Date: Tue, 23 Feb 2010 10:30:58 -0600
Reply-To: DCHAS-L Discussion List <DCHAS-L**At_Symbol_Here**LIST.UVM.EDU>
Sender: DCHAS-L Discussion List <DCHAS-L**At_Symbol_Here**LIST.UVM.EDU>
From: "Yarrow, Gary" <Gary.Yarrow**At_Symbol_Here**SDSTATE.EDU>
Subject: Re: Decommissioning Fume Hoods/Traps
In-Reply-To: <4B83A82D.9B43.00BA.1**At_Symbol_Here**>

One thing that we found out the hard way, is that there was a buildup of su
lfuric and phosphoric acid on parts of it.  This was an older hood, not the
 greatest flow from a room with lots of heat, and we live in a cold climate
, thus it would precipitate.  Now we test every joint that we can reach and
 make sure the contractors have tyvek suits on when taking them apart.

Dr. Gary L. Yarrow,  Director
Environmental Health & Safety 
Shepard Hall 059; Bldg 2202
South Dakota State University
Brookings, SD  5700-7-0896

> If you were requested to "evaluate laboratory fume hoods for the potentia
> of hazardous materials through wipe sampling", and you knew no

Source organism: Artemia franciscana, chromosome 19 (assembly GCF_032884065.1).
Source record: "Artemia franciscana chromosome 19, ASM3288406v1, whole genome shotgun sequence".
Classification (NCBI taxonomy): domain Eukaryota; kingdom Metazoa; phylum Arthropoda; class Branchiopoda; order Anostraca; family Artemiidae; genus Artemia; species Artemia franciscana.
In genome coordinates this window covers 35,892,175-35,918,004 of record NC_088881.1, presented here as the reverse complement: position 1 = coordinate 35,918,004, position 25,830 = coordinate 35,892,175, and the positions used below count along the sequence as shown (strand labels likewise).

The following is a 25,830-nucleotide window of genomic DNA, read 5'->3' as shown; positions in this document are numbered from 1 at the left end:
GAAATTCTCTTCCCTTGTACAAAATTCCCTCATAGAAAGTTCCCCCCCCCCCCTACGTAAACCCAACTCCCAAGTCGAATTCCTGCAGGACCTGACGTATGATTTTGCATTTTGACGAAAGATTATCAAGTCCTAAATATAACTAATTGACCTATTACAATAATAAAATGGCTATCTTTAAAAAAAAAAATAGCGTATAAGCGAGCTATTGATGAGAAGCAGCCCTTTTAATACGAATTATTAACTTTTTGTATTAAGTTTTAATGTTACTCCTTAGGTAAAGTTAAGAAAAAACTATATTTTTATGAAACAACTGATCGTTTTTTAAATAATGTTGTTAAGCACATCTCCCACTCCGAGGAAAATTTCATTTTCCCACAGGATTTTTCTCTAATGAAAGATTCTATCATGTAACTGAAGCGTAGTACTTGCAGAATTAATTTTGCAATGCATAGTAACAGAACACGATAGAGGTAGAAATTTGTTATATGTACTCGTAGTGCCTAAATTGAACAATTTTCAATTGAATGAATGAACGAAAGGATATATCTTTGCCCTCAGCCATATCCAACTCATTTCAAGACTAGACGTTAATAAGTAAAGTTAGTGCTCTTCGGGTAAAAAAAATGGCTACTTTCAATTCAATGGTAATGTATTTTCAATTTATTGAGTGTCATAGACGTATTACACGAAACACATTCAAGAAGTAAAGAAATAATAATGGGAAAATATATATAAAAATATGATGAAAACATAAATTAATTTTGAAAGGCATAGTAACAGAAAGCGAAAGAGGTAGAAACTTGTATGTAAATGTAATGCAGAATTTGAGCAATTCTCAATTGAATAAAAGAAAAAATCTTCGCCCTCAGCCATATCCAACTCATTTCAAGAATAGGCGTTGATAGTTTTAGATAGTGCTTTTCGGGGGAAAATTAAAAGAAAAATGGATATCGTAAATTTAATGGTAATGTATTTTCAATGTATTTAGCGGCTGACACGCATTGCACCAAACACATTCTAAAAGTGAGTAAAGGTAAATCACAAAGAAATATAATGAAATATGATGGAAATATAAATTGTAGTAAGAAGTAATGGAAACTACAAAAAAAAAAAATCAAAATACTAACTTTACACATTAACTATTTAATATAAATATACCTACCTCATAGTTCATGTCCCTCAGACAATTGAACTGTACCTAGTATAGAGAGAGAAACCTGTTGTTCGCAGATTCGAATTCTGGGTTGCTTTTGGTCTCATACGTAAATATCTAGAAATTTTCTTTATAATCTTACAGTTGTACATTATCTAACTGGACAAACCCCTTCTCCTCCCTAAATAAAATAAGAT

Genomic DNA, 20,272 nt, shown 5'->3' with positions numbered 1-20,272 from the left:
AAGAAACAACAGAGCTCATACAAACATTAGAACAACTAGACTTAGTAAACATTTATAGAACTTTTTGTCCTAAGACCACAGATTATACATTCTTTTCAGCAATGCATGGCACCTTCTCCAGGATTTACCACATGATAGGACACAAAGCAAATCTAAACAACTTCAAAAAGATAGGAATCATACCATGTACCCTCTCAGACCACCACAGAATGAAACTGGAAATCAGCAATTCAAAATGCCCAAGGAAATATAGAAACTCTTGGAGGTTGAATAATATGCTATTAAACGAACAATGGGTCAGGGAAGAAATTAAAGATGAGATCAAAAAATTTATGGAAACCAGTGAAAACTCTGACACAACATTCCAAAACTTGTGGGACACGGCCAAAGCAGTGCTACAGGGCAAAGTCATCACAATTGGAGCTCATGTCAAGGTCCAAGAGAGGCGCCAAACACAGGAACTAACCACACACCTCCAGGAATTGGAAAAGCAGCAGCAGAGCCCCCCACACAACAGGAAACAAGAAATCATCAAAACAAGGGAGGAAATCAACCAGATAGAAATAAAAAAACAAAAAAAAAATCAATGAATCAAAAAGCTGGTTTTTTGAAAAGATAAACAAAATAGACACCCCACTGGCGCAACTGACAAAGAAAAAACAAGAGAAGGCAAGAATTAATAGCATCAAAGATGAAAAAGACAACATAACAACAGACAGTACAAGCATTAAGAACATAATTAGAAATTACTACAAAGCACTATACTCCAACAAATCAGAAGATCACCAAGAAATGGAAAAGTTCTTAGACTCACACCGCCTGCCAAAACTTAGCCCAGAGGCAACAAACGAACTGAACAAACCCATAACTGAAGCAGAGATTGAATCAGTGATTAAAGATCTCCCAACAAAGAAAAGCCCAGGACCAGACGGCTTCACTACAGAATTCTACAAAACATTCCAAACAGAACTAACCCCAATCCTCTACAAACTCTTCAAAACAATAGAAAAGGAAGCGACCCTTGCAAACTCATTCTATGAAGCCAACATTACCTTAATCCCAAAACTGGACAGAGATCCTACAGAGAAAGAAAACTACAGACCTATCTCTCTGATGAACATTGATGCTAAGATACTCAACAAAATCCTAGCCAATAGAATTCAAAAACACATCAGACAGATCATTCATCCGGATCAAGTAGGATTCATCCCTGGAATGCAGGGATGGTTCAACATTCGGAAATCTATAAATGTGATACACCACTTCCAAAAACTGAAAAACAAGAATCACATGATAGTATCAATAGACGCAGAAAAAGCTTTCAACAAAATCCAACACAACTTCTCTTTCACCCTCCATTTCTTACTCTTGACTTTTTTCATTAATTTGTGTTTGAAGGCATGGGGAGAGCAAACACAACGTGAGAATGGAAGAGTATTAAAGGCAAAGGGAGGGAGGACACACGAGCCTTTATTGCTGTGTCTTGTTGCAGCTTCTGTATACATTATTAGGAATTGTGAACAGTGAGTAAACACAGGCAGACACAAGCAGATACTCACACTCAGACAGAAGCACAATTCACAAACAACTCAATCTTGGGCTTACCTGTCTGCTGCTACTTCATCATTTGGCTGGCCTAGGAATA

> perchlorates were ever used, did you test for anything else?  (What mater
> actually CAN be analyzed this way?  These are fume hoods that need a wipe
> down, but aren't showing signs of significant contamination)
> If you were requested to 'biologically and chemically decontaminate traps
> for chemistry labs, what did you/your outside contractors do?
> I want tomake sure these areas are safe for the workers, and will contrac
> out this work to a hazmat/hazwaste specialty vendor, but I want to know
> what is reasonable to do...I have a fair idea of the history of most of t
he labs
> so if there is a 'flow chart' approach that would be very helpful.

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